Bureau of Meterology chief information officer Robert Lovery has departed the organisation after more than four years in the job.
Lovery was named the BoM’s CIO in August 2009 to lead 14 programs under the department’s IT efficiency and cost cutting initiatives.
He joined the department from his prior role at the Victorian Environmental Protection Agency, where he had been working as its business systems and application manager.
Lovery’s position as assistant director of information technologies and CIO reports into the deputy director of research and systems, who in turn reports to BoM director of meteorology Rob Vertessy.
The BoM declined to detail Lovery’s next moves.
"Rob has brought considerable experience, and a fresh and direct approach to addressing the many ICT challenges faced by the Bureau – which will be greatly missed," a Bureau spokesperson said in a statement.
The department is now advertising externally for the position, which has a paygrade of between $232,182 - $259,114, according to the job ad. Assistant Director of observations and engineering Sue Barell is currently acting in the CIO role.
The job, based in either Canberra or Melbourne, will lead the department’s information systems and services division, which looks after the adoption of new technologies, centralising and developing applications and systems, and services, communications and computing for the BoM.
Lovery’s successor will look after the replacement of its high-performance computational (HPC) system this year, a project that is expected to improve the BoM’s weather modelling capabilities.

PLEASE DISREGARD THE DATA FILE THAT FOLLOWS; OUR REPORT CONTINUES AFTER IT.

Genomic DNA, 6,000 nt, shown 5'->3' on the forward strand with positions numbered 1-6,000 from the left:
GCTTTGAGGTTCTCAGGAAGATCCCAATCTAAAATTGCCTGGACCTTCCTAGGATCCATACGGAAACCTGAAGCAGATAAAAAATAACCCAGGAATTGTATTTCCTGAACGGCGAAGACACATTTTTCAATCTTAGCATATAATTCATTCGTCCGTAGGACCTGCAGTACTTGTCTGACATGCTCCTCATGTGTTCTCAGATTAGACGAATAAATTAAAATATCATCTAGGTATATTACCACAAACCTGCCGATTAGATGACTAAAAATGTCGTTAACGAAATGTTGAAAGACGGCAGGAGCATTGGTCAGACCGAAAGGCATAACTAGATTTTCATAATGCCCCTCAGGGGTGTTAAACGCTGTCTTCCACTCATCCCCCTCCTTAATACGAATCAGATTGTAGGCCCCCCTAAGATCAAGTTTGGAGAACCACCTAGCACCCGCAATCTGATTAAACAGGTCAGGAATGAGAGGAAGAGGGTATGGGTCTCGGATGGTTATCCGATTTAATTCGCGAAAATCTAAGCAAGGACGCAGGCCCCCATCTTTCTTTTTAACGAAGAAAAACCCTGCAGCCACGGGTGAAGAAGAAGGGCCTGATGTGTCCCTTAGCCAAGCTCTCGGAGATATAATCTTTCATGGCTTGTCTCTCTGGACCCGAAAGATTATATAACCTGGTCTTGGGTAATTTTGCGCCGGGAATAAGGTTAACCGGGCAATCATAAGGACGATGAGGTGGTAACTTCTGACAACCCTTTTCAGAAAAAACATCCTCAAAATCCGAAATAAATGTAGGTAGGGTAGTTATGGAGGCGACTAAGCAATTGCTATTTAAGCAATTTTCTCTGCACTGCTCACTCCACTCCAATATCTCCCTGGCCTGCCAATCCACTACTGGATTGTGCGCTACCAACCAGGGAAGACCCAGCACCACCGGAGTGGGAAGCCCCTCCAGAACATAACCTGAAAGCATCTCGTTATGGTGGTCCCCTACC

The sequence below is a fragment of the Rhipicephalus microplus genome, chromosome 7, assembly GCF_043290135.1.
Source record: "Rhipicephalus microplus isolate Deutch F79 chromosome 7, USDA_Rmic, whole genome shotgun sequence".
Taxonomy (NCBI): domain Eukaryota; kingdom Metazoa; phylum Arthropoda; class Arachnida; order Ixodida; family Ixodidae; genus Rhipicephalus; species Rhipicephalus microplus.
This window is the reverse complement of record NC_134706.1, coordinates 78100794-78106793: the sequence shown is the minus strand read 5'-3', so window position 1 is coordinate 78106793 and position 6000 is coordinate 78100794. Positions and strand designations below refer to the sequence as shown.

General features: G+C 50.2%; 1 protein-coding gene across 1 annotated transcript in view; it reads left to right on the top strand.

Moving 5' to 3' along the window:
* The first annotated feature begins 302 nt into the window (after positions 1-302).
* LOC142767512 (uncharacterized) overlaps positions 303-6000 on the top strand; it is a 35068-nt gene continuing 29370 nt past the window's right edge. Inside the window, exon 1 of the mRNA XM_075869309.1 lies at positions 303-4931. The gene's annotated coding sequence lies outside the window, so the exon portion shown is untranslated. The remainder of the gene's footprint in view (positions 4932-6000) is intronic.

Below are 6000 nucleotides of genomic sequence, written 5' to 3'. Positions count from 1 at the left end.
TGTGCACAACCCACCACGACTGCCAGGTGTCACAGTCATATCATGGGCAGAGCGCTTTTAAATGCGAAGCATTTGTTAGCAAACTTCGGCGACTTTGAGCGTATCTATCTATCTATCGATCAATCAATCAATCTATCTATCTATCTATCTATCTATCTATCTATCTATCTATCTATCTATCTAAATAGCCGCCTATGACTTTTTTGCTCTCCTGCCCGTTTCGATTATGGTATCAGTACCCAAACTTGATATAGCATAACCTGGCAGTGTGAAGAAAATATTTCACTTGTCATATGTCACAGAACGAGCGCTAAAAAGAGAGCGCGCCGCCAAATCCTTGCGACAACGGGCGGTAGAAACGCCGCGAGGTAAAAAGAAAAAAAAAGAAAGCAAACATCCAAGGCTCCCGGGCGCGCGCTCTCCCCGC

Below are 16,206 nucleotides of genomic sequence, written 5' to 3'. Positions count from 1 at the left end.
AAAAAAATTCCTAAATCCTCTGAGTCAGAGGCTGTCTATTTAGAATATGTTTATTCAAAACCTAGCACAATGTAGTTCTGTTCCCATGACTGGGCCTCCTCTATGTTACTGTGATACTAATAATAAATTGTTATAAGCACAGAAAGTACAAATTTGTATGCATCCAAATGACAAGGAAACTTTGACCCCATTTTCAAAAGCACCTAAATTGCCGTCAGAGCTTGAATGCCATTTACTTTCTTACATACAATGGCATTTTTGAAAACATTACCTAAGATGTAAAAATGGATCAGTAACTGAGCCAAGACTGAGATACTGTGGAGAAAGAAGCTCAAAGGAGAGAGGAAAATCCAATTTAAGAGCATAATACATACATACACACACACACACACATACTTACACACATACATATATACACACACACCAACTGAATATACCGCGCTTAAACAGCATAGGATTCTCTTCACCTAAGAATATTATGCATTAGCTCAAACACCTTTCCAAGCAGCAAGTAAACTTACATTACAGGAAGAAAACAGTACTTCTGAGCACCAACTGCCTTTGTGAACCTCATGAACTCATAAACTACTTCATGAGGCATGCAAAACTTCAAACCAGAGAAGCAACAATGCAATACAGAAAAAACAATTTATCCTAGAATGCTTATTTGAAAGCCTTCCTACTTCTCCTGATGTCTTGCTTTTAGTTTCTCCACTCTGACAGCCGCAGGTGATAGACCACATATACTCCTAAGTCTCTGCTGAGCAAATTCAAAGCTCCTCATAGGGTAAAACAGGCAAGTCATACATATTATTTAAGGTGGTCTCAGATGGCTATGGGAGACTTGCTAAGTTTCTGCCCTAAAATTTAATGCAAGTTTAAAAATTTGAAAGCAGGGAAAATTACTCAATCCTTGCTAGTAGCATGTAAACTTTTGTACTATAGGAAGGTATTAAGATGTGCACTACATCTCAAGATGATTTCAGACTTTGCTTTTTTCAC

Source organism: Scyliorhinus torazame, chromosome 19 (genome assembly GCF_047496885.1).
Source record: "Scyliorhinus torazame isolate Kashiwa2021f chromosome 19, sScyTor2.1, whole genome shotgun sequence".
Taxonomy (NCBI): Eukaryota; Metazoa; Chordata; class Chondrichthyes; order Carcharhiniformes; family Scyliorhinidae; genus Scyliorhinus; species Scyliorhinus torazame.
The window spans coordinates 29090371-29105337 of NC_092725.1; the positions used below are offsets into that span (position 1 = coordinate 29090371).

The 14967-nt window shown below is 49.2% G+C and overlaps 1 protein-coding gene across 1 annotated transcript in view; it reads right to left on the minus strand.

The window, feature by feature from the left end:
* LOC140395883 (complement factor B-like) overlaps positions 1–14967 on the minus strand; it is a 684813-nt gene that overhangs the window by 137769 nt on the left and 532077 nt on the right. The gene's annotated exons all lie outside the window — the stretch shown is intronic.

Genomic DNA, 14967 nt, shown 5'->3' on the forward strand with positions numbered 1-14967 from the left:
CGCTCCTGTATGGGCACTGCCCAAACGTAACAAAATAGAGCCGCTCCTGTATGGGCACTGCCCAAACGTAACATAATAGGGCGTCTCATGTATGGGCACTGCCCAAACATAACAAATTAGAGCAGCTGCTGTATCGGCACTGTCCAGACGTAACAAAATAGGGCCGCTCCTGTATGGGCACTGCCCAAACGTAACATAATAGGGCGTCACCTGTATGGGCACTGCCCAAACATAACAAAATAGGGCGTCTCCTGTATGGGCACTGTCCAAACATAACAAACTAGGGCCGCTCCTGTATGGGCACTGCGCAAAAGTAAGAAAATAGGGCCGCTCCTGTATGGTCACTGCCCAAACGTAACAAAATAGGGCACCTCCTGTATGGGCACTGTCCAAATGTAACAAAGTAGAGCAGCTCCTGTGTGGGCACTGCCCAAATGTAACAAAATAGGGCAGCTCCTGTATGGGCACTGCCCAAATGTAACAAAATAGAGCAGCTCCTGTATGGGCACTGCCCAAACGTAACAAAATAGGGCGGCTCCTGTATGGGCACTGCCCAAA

The BoM currently uses an Oracle/Sun-based HPC system which has 576 compute nodes rated at around 49 Teraflops, and wants to upgrade to a system with specs that best the Australian Government’s Fujitsu-based ‘Raijin’ supercomputer.
Raijin has 57,472 Intel 2.6Ghz Xeon Sandy Bridge cores in 3596 compute nodes, around 160TB main memory and a peak performance of 1.2 petaflops. It cost $50 million to build and costs $12 million a year to run.
The BoM is also working on a replacement of its online water storage database after realising it needed external help to maintain the complex open source platform.
The BoM will base the new database on an off-the-shelf software product. It had spent almost $40 million building the now defunct Java-based website, first launched in 2010 with the help of SMS Management and Technology.
The replacement Australian Water Resources Information System (AWRIS) system was expected to go live at the end of this year.